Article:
I recently ran a workshop at Trowbridge Library, and would like to take this opportunity to say thank you to those who attended, you were great!

At the time I touched upon the subject of characterisation, and provided a character sheet with the suggestion that it might help to identify your characters personality and to think about consistency.

Interestingly, someone said that their characters will develop along with their personalities over time. If they are slipskins, aliens, or changelings, etc this might happen more easily. Sure personalities naturally develop over time and can be an immensely important part of the story – for example, someone might be feeling weak and grow through learning what went wrong and how they can improve. They ‘show’ how they are no longer weak, but stronger because of the trauma they have been through within the storyline. However, remember there must be some consistency so you instantly recognise the character rather than the reader having to work it out.

Dialogue can do this for you. You will know Harry Potter’s friend is instantly when he says: ‘bloody hell’ even if his name isn’t used. If you’re a Potter fan, you will know who I refer to.

Similarly. Nurse Ratchet – One Flew over the Cuckoo’s Nest is instantly recognisable. My point? I recommend you don’t deviate too much, or you will lose the reader.

So to dialogue

When I find something I think worth sharing then I post it on my blog: and I am crediting Zara West with this and will add to the dialogue discussion over time.

If you are new at this then it would be a great way of starting out, testing the theory and see how your pages ‘flow, and moves the plot forward. I would be glad of your questions and comments.

‘Dialogue should play a major role in any story. Pages full of descriptive and narrative paragraphs are less enticing than hearing the characters speak for themselves in their own voices. Dialogue has an immediacy to it that is missing from all other kinds of writing. –

LG However, recently someone said they prefer descriptive prose over descriptive narrative. I think there needs to be a balance. This is tricky but of course you can do it. I invite you to read fiction and decide what made the story move forward.

Equally important, how did they write the dialogue.

Was it engaging.

Does it have too many: ‘eyes’ ‘nods’ ‘shrugs’ ‘sighs’ ‘throwing hands up in the air.’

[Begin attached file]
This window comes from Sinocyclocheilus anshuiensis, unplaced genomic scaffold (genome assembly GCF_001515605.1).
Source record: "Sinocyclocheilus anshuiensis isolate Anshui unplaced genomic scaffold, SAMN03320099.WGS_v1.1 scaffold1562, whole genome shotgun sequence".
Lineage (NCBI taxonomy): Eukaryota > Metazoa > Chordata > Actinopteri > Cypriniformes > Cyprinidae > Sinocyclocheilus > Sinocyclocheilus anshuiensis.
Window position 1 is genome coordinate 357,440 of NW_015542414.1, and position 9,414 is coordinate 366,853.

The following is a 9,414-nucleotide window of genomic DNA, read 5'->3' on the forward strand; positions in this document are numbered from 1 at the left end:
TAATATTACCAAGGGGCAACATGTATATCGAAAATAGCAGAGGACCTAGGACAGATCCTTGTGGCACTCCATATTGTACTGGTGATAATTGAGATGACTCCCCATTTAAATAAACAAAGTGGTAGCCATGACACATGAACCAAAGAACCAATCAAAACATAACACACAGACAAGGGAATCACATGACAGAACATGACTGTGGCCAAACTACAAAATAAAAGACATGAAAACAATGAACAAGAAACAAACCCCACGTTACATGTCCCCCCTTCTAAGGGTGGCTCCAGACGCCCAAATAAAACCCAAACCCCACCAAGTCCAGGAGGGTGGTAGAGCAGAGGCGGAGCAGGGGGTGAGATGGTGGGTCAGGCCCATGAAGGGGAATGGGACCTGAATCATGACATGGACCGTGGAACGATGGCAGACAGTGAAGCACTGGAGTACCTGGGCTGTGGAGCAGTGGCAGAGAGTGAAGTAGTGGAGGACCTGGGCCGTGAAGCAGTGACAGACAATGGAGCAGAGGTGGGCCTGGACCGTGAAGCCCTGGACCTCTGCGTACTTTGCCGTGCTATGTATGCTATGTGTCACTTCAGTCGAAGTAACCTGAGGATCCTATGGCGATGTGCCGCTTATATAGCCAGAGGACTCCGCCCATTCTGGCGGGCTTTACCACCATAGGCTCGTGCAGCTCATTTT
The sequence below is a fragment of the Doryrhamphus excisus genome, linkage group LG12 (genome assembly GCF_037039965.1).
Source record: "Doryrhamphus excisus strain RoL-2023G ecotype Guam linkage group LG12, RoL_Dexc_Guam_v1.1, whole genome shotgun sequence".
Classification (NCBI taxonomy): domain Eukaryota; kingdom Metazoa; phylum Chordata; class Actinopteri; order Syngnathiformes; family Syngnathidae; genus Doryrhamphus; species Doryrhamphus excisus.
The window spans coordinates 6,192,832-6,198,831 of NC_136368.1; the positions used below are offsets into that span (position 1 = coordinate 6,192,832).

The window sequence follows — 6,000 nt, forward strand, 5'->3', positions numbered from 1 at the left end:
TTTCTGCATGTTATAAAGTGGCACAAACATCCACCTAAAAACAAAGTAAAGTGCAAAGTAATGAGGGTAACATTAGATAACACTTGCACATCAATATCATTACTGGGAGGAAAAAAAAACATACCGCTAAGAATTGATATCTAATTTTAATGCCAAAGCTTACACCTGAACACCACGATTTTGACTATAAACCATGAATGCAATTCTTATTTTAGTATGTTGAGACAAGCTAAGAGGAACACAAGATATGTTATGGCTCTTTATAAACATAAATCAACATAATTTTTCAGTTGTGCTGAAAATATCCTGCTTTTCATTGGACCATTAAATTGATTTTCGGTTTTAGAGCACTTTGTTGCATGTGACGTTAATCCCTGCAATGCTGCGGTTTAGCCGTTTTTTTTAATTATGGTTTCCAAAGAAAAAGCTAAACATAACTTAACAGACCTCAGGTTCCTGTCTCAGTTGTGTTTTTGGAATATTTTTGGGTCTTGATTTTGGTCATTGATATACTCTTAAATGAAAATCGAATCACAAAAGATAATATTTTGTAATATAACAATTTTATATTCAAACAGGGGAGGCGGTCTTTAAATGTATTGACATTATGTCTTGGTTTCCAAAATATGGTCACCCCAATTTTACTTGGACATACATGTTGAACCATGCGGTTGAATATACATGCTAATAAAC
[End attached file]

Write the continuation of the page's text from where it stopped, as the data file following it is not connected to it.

I guess you get my drift? Sadly, if you’re not careful it is all too easy to fall into that trap. For me I get a tad irritated when I read a book with nothing more than the bog standard, ‘running his hands through his thick curly hair.’

I’m always baffled when the editor doesn’t pick up on it. All it takes is a gentle nudge, a reminder to the author they have got so engrossed in their story they have forgotten to edit out the mundane.  After all, you want your work to shine, not look like you’re so involved in the story you have forgotten the reader.

Anyway, back to dialogue:

‘Dialogue: Two or more people or characters tell each other something, or hide something from each other, or express emotions to others. It is speech written down.

In well-written dialogue, we can hear the voice of the speaker(s) in our head as we read. It allows us to infer the character’s emotions from what they say and how they say it, as we do in real-life conversations. It makes characters feel more real.

One way to address these problems is to use dialogue tags or beats and careful editing.

Name Dialogue Tags

The standard way of identifying the speaker in dialogue is to use a name tag. This is a short piece of information that identifies who is speaking. Such as Bob said or Magie whispered. The convention in modern writing is for the name to precede the verb and for the tag to follow the spoken words.

Obviously, in actual conversation, people don’t use name tags, and these types of tags can draw the reader out of your writing if you use them too much or make them too noticeable.

For this reason, said is the recommended verb to use for almost all dialogue tags as readers skim over it. An occasional whisper, murmur, or asked are acceptable. But avoid stronger verbs. The reader should be able to tell from what the character says or behaves how they are speaking. Also, if you are considering making an audio recording of your story, the use of said makes the dialogue less intimate.

In fact, in most cases, you don’t need name tags at all. Try removing as many saids, asks, and so on as possible from your draft.

That doesn’t mean you still don’t need to identify who is speaking. See if you can substitute any of the tag ideas that follow.

Action Dialogue Tags

Rather than a said or asked, consider showing who and how the character is speaking by their actions. A big advantage of action tags is that the name can come before the dialogue, which can’t be done with said. Here are a set of examples that show how the same words take on distinct tones depending on the character’s actions.

Bob slammed his fist on the table. “Don’t leave.”

Bob ran his hand down her arm. “Don’t leave.”

Bob shuffled the papers. “Don’t leave.”

Note: Avoid overusing simple, oft-repeated action tags like nod or glance.

Action tags can also show the detail setting through the interaction of the character with the objects in it and through their movements in it.


Carol slammed the chicken-coop door closed. “No way will that fox get my chickens again.”

Myki stepped out of the way of the child’s bicycle speeding by. “And when will you get you son under control?”’

I hope you find this useful! Thank you for reading and making kind comments rather than the scammers I seem to attract to this blog. I will do another stint on dialogue soon.

Secrets. Shame, and a Shoebox / The Twenty-One-Year Contract: mybook.to/twentyone

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